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clamour

US clamor

/ (ˈklæmə) /
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noun

a loud persistent outcry, as from a large number of people
a vehement expression of collective feeling or outragea clamour against higher prices
a loud and persistent noisethe clamour of traffic

verb

(intr; often foll by for or against) to make a loud noise or outcry; make a public demandthey clamoured for attention
(tr) to move, influence, or force by outcrythe people clamoured him out of office

QUIZZES

QUIZ YOURSELF ON "WAS" VS. "WERE"!

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“Was” is used for the indicative past tense of “to be,” and “were” is only used for the subjunctive past tense.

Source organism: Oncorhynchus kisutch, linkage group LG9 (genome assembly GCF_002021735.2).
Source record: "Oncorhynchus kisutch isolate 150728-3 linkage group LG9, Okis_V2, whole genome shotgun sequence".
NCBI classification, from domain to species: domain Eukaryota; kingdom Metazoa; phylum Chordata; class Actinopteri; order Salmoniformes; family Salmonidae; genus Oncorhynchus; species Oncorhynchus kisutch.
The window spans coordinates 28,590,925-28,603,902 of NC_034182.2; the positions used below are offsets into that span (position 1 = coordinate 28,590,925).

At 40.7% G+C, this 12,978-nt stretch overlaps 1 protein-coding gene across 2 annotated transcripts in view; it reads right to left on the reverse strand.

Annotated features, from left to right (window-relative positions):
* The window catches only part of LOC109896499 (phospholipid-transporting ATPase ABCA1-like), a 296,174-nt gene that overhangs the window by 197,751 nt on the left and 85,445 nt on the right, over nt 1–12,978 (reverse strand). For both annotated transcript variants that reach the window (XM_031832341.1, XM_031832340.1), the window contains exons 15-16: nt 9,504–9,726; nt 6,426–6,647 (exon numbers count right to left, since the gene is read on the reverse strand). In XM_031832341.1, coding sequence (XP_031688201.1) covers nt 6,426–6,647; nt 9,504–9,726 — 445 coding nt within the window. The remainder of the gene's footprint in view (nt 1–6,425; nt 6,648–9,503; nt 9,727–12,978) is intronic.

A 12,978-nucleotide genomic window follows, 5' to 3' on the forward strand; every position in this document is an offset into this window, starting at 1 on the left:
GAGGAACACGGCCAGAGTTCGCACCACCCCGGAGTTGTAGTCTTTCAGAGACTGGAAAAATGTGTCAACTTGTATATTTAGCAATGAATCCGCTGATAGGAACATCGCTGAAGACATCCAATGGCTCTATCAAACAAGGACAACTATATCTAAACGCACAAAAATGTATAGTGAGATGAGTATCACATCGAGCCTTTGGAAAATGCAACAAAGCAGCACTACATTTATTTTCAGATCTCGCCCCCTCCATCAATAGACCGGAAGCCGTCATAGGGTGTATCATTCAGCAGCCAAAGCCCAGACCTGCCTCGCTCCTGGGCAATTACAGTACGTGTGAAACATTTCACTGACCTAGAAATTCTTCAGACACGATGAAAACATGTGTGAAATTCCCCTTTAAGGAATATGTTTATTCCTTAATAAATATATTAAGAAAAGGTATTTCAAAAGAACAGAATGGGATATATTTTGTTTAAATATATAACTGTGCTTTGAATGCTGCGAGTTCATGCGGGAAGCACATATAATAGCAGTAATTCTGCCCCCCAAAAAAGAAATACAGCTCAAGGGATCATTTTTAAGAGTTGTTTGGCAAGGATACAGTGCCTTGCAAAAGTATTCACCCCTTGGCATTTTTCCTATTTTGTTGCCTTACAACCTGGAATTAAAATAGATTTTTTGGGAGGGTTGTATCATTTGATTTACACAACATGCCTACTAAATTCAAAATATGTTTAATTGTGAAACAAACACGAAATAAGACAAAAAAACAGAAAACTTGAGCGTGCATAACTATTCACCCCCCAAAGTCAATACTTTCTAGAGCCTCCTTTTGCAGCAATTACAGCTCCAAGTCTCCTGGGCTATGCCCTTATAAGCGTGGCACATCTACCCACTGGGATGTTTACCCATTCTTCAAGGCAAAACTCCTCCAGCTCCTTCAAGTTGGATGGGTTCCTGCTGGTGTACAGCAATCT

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Derived forms of clamour

clamourer or US clamorer, nounclamorous, adjectiveclamorously, adverbclamorousness, noun

Word Origin for clamour

C14: from Old French clamour, from Latin clāmor, from clāmāre to cry out
Collins English Dictionary - Complete & Unabridged 2012 Digital Edition © William Collins Sons & Co. Ltd. 1979, 1986 © HarperCollins Publishers 1998, 2000, 2003, 2005, 2006, 2007, 2009, 2012

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